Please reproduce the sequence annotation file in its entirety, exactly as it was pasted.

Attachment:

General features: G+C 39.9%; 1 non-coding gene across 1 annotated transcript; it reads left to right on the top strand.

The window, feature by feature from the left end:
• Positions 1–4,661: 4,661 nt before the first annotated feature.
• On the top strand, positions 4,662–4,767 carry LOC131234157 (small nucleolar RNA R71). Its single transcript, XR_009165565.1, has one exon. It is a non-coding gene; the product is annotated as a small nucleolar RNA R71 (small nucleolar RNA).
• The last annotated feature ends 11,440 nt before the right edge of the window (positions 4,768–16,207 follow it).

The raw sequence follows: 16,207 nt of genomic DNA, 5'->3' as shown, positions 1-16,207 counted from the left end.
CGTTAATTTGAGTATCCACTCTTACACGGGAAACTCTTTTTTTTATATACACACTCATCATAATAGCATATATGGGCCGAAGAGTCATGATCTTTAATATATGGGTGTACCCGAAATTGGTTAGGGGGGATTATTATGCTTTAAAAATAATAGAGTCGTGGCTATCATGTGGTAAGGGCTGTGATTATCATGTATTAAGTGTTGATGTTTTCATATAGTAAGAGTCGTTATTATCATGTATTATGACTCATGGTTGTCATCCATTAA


General features: G+C 39.9%; 1 non-coding gene across 1 annotated transcript; it reads left to right on the top strand.

The window, feature by feature from the left end:
• Positions 1–4,661: 4,661 nt before the first annotated feature.
• On the top strand, positions 4,662–4,767 carry LOC131234157 (small nucleolar RNA R71). Its single transcript, XR_009165565.1, has one exon. It is a non-coding gene; the product is annotated as a small nucleolar RNA R71 (small nucleolar RNA).
• The last annotated feature ends 11,440 nt before the right edge of the window (positions 4,768–16,207 follow it).

The raw sequence follows: 16,207 nt of genomic DNA, 5'->3' as shown, positions 1-16,207 counted from the left end.
CGTTAATTTGAGTATCCACTCTTACACGGGAAACTCTTTTTTTTATATACACACTCATCATAATAGCATATATGGGCCGAAGAGTCATGATCTTTAATATATGGGTGTACCCGAAATTGGTTAGGGGGGATTATTATGCTTTAAAAATAATAGAGTCGTGGCTATCATGTGGTAAGGGCTGTGATTATCATGTATTAAGTGTTGATGTTTTCATATAGTAAGAGTCGTTATTATCATGTATTATGACTCATGGTTGTCATCCATTAA